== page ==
Both these Kindles have black and white screens, not color. If you wanted a color screen, you could get one of Amazon’s Kindle Fire tablets, but there are pluses and minuses of such an action. The Kindle Fire
This restriction cripples the universality of the Fire, and with other tablets such as Google’s Nexus 7 at a very affordable price ($229 for a 16GB unit, $269 for a 32 GB unit), and allowing access to the entire ecosystem of Android apps, why would you choose a Fire instead?
The other thing to consider is that the Kindle Fire (and all tablets) has a considerably shorter battery life than the Kindle eInk type black and white readers, which last twice as long between charges, maybe even more.
In our case, we have an eBook reader (a Paperwhite) as well as a tablet. That way, we never run out of battery life when traveling, and with the wonderful combination of small size, light weight and affordable price, it seems to make sense to do this. If we’re reading a picture book, then we’ll do it on a color tablet, but otherwise, we generally read fiction on the Paperwhite.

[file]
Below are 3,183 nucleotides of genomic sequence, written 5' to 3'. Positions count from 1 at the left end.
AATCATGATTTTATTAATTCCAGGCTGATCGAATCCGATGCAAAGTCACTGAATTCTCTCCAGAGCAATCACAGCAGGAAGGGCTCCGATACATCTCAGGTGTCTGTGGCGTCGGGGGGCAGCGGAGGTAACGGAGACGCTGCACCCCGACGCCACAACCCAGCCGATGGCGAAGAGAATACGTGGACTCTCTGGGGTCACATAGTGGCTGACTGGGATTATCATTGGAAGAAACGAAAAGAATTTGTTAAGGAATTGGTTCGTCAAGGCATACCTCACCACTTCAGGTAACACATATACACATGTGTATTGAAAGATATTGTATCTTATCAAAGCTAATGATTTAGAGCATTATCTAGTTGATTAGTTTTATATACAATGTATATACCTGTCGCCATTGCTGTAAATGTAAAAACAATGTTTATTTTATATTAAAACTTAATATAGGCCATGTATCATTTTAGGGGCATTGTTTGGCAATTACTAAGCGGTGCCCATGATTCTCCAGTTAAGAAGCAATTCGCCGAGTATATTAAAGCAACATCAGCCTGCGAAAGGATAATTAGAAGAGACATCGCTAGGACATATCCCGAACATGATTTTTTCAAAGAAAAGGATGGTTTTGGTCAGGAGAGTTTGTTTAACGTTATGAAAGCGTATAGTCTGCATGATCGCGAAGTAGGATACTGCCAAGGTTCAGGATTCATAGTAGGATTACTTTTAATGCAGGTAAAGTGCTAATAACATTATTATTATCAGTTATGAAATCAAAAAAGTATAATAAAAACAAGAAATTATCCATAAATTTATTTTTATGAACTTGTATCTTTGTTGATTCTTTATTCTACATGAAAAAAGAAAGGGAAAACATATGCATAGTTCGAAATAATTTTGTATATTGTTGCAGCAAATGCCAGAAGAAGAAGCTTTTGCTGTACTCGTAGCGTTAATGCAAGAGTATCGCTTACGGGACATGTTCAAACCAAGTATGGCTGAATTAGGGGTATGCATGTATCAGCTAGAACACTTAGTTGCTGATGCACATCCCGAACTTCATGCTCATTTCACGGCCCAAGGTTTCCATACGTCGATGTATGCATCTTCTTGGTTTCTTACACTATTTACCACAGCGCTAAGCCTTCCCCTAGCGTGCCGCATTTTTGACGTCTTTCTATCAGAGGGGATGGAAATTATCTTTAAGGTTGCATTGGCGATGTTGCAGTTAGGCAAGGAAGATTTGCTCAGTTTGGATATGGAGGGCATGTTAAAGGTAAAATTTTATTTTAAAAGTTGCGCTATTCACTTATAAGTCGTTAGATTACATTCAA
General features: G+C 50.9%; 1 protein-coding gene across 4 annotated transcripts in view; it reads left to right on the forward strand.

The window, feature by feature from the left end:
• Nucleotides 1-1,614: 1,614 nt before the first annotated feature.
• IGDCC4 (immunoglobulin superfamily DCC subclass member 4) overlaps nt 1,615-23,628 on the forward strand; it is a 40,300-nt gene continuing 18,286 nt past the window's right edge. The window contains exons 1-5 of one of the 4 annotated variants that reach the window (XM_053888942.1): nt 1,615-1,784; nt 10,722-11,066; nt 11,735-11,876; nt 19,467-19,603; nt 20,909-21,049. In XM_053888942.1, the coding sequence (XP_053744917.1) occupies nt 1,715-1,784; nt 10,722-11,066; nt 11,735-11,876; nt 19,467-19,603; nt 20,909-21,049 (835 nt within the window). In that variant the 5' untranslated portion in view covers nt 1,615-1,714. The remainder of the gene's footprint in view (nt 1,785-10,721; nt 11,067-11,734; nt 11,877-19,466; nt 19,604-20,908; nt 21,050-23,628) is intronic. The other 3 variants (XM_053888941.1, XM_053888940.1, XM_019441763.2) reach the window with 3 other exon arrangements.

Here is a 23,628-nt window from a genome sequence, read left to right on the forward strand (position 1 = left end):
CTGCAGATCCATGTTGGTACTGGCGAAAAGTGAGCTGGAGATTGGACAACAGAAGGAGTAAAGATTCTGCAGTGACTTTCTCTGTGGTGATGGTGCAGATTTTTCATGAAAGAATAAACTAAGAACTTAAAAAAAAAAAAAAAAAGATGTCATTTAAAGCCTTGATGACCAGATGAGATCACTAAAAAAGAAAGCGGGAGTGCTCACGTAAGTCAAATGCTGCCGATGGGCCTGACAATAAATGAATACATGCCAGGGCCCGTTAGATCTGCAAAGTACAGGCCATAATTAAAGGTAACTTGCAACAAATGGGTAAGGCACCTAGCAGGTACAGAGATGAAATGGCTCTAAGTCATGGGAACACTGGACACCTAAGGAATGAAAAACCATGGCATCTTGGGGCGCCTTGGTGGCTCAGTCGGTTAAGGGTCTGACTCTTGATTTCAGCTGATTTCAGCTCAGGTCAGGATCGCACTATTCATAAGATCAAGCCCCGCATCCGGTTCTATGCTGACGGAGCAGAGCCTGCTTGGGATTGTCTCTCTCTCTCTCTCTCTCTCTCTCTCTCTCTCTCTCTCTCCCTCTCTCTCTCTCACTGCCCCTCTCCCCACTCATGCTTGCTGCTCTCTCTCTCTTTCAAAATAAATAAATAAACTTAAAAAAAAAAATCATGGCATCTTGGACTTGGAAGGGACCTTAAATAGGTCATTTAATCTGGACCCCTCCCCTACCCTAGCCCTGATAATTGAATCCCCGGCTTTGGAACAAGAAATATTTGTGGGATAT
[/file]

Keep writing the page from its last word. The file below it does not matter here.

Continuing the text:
You can download your eBooks onto multiple devices, and they automatically ‘talk to each other’ so every device knows what you have been reading on other devices, without you ‘losing your place’ in the book.
Getting eBooks for Free
Okay, now for the part you may have quickly skipped down to!
Amazon does have quite a lot of books for free, on its site, to start with. Indeed, a quick check just now shows 59,336 free books available. Many of these are, ahem, worth what you pay for, and some of them are long out of copyright older books.
There’s plenty to like about having a selection of 60,000 free books right from the get-go, but the problem is finding stories that you actually might like and enjoy within this vast expanse of free books. Plus it would be nice to have list of free books pushed out to you on a regular basis, rather than having to go looking.